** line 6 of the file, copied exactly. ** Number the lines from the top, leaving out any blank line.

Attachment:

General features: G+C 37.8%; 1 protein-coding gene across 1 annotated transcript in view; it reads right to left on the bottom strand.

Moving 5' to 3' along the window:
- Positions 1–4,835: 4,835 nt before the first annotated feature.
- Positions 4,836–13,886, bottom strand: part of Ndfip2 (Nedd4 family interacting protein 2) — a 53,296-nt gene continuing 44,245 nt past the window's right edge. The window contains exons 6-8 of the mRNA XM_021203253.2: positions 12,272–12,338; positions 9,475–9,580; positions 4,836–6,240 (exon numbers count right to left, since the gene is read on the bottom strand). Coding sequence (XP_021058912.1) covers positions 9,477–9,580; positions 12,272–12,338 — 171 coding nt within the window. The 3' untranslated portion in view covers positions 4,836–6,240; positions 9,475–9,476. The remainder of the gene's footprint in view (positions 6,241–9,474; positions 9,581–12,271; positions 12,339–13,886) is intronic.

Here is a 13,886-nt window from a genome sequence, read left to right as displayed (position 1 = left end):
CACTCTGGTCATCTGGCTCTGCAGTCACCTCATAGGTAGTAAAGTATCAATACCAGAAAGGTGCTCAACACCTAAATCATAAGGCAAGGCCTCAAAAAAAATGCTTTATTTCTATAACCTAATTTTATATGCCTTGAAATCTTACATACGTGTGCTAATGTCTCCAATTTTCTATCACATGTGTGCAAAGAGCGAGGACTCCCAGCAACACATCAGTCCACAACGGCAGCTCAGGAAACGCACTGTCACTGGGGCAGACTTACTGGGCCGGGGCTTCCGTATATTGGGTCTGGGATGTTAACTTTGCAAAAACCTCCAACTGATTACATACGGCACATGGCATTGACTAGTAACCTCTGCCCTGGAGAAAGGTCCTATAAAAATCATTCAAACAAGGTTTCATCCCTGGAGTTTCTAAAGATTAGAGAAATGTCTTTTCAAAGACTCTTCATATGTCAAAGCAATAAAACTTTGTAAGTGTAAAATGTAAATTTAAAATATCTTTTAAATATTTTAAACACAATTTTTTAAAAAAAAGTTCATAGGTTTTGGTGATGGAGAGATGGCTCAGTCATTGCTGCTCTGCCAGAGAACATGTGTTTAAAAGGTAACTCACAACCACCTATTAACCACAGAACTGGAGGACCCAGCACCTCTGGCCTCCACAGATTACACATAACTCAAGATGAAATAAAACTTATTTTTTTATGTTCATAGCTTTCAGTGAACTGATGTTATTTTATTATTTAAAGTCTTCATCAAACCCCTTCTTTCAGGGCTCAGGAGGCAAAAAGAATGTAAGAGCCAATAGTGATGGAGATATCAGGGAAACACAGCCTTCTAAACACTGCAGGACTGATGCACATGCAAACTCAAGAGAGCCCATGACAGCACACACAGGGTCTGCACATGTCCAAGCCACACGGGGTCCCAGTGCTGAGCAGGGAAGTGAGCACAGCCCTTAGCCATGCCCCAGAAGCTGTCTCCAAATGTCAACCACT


CACTCTGGTCATCTGGCTCTGCAGTCACCTCATAGGTAGTAAAGTATCAATACCAGAAAGGTGCTCAACACCTAAATCATAAGGCAAGGCCTCAAAAAAAATGCTTTATTTCTATAACCTAATTTTATATGCCTTGAAATCTTACATACGTGTGCTAATGTCTCCAATTTTCTATCACATGTGTGCAAAGAGCGAGGACTCCCAGCAACACATCAGTCCACAACGGCAGCTCAGGAAACGCACTGTCACTGGGGCAGACTTACTGGGCCGGGGCTTCCGTATATTGGGTCTGGGATGTTAACTTTGCAAAAACCTCCAACTGATTACATACGGCACATGGCATTGACTAGTAACCTCTGCCCTGGAGAAAGGTCCTATAAAAATCATTCAAACAAGGTTTCATCCCTGGAGTTTCTAAAGATTAGAGAAATGTCTTTTCAAAGACTCTTCATATGTCAAAGCAATAAAACTTTGTAAGTGTAAAATGTAAATTTAAAATATCTTTTAAATATTTTAAACACAATTTTTTAAAAAAAAGTTCATAGGTTTTGGTGATGGAGAGATGGCTCAGTCATTGCTGCTCTGCCAGAGAACATGTGTTTAAAAGGTAACTCACAACCACCTATTAACCACAGAACTGGAGGACCCAGCACCTCTGGCCTCCACAGATTACACATAACTCAAGATGAAATAAAACTTATTTTTTTATGTTCATAGCTTTCAGTGAACTGATGTTATTTTATTATTTAAAGTCTTCATCAAACCCCTTCTTTCAGGGCTCAGGAGGCAAAAAGAATGTAAGAGCCAATAGTGATGGAGATATCAGGGAAACACAGCCTTCTAAACACTGCAGGACTGATGCACATGCAAACTCAAGAGAGCCCATGACAGCACACACAGGGTCTGCACATGTCCAAGCCACACGGGGTCCCAGTGCTGAGCAGGGAAGTGAGCACAGCCCTTAGCCATGCCCCAGAAGCTGTCTCCAAATGTCAACCACT